7. Alcohol in moderation – The current guidelines from the HSE for ‘low risk’ alcohol intake is 11 units per week for women (approx. 5 medium glasses of wine) and 17 for men. Note – this is a limit not a target! If you have a weight loss goal, limiting your intake further is advisable.

Elsa Jones is a qualified Nutritional Therapist and author of bestselling book ‘Goodbye Sugar’. She works as a nutrition consultant in a Dublin practice and also internationally via her online nutrition programs. She specialise’s in motivational weight management combining effective nutrition & mind-set strategies. www.elsajonesnutrition.ie

elsa jones logo

Sweet Potato, Quinoa & Feta Salad

1b_sweet potato_instagram

A tasty and filling winter salad…

◊ Make as a light supper then get a couple of lunches out of it the following days.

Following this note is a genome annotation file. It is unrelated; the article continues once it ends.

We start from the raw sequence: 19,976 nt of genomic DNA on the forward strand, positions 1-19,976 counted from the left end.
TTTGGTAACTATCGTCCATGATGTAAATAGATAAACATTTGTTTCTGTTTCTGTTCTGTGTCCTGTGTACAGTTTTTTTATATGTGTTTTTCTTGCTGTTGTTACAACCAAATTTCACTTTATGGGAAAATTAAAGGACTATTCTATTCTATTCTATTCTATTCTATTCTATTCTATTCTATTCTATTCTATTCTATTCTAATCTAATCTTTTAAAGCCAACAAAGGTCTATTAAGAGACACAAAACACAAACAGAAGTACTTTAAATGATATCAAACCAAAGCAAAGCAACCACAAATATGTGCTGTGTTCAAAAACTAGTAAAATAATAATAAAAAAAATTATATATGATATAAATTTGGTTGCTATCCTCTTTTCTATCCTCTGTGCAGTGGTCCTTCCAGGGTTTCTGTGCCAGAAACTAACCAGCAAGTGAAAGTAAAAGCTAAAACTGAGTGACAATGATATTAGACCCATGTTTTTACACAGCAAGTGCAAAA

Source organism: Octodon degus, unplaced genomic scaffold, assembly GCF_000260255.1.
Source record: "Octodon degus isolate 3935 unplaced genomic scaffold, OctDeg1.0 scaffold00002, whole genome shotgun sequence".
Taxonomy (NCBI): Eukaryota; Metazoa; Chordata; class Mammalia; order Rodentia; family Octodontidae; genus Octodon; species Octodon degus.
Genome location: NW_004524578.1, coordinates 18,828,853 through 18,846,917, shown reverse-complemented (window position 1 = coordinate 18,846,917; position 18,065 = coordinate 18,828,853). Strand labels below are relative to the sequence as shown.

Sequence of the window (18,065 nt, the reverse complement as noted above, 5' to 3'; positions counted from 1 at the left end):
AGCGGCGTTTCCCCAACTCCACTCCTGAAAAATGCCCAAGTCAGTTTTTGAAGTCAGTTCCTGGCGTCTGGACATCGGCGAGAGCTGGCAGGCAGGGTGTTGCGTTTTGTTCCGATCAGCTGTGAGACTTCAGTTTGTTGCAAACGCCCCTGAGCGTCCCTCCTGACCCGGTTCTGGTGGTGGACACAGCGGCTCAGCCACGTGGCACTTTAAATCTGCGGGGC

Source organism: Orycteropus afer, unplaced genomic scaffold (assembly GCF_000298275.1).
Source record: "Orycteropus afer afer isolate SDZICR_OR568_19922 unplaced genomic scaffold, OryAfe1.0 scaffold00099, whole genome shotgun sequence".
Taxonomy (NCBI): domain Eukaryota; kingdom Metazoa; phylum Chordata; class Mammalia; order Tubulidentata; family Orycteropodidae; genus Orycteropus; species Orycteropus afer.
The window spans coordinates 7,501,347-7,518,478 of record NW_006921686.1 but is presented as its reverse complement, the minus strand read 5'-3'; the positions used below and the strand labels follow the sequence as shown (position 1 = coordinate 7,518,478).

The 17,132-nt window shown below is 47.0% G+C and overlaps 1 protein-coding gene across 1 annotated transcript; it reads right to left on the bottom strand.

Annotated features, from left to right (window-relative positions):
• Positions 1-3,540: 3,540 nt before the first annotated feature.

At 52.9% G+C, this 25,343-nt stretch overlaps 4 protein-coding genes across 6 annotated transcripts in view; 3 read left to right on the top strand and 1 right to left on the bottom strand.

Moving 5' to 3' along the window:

◊ A high fibre, nutrient dense salad powered with plant protein & iron.

◊ Rocket leaves and apple cider vinegar enhance digestion whilst quinoa, onion & seeds are prebiotic which means they support your gut health.

Ingredients

  • 2 medium sweet potatoes
  • ½ tsp paprika (optional)
  • 1.5 tbsp. olive oil
  • 1 cup quinoa
  • 1 + ¾ cups vegetable stock
  • 4 fistfuls rocket leaves
  • 100g feta cheese, cut into cubes
  • 2tbsp. red/pink onion – very finely diced
  • 2tbsp. toasted seed mix (e.g. pumpkin, sunflower seeds)
  • 1 tbsp. dried cranberries

 Dressing (whisk to together in a cup)

apple cider vinegar twitter

Method

  • Set oven to 200 degrees Celsius. Peel the sweet potatoes and cut into bit sized cubes.